Self-sabotage is what people usually think of when they act in a way that circumvents their intention. For example, I want to feel healthy but I can’t quit smoking; or, I want to lose weight but I can’t stop eating chocolate, or, I want to get ahead in my career but I keep bombing out at interviews.
While this behaviour certainly does seem to sabotage the objective, it is not necessarily intended that way. Many people feel as though they have a part of themselves that is actively working against them, like some sort of gremlin that is just waiting for them to fail. As soon as they get close to their objective, they blow it!
When we explore these behaviours in detail, we can learn the true intention behind them. And I have not yet found a gremlin in among all these client experiences. What I have found is that the sabotaging behaviour is actually made with good intentions, and always has the same end result in view. But that part of you doing this perceived self-sabotage just doesn’t understand the repercussions. The part of you who wants to quit smoking, lose weight, get that promotion et cetera wants health, self-esteem or success just as much as your conscious mind does. The problem is that the two are not connecting. They are not working together.
Another sick day coincides with Janine’s scheduled presentation at work. This is not the first time. She literally feels ill when the opportunity comes around to showcase her excellent work and position herself for that promotion that she knows she would be so good at. But why? Calling it ‘nerves’ doesn’t really help her to understand. She describes her fear as freezing.
We started by looking into Janine’s past to determine the first time she ever felt that freezing feeling. She was eight years old and she forgot her lines in a school play. The humiliation ate her alive. From that event she gained the belief that she is not good enough. She just wanted to crawl into a hole and hide.
We explored and healed her trauma from that event. Even though she knows as an adult, with her own kids, that she is great at her job, capable and deserving, she doesn’t feel deserving. He child mind is stuck on that event and it has literally frozen her in time. So by healing that event, Janine’s unconscious mind can release it, and life can go on.
We looked at Janine’s beliefs separately as well, approaching the problem rationally, as well as emotionally. And Janine learned how to ‘unlearn’ that freezing behaviour with some very effective neuro-linguistic programming (NLP) techniques.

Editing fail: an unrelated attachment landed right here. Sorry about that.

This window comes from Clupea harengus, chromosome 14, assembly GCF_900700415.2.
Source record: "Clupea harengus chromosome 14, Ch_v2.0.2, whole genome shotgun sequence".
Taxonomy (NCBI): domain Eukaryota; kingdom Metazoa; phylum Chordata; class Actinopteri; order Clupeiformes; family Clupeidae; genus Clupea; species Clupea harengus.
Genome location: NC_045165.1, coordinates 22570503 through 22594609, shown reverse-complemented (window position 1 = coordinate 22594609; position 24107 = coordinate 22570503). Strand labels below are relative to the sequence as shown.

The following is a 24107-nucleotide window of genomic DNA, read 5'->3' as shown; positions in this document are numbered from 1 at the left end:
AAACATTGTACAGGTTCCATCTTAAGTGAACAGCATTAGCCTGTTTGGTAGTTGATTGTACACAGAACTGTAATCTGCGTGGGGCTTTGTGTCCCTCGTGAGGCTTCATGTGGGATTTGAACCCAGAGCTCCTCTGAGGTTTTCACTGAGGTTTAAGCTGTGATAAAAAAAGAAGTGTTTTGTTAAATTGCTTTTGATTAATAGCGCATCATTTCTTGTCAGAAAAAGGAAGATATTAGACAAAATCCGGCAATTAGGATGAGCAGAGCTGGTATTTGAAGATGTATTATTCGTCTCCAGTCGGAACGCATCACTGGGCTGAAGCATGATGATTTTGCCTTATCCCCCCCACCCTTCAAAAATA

The Intention Behind Janine’s Behaviour
Essentially Janine’s behaviour was an emotional (not a rational) attempt at feeling safe. If she blew her chances of success by not being there to do the presentation, she would not have to fail again. Instead she could just feel safe. But if we explore that line of thought more thoroughly, we discover something more interesting. If Janine felt safe, that would lead her to feeling relief. If she felt relief, it would lead her to feeling centred. If she felt centred, it would lead her to feeling capable. Then capable led to confidence, confidence led to powerful, powerful led to successful, successful led to free, free led to happy, and happy led to peace.
Logically Janine wanted to feel successful and that is why she was so annoyed with her self-sabotage. But even more, if Janine felt successful it would lead to free, then happy, then peaceful. This is how it went for Janine, but everyone is different. Some people literally take 2 steps to get to their nirvana. Janine’s nirvana is peace. For someone else it might be love, or contentment et cetera. So is self-sabotage really self-sabotage, or is it an unconscious attempt at getting you the very thing that you really want, deep down inside?
I suggest we ditch the term self-sabotage and call it what it is, disconnect, or perhaps miscommunication, because once the various parts are talking properly, they can work together. How is your gremlin? Need some help?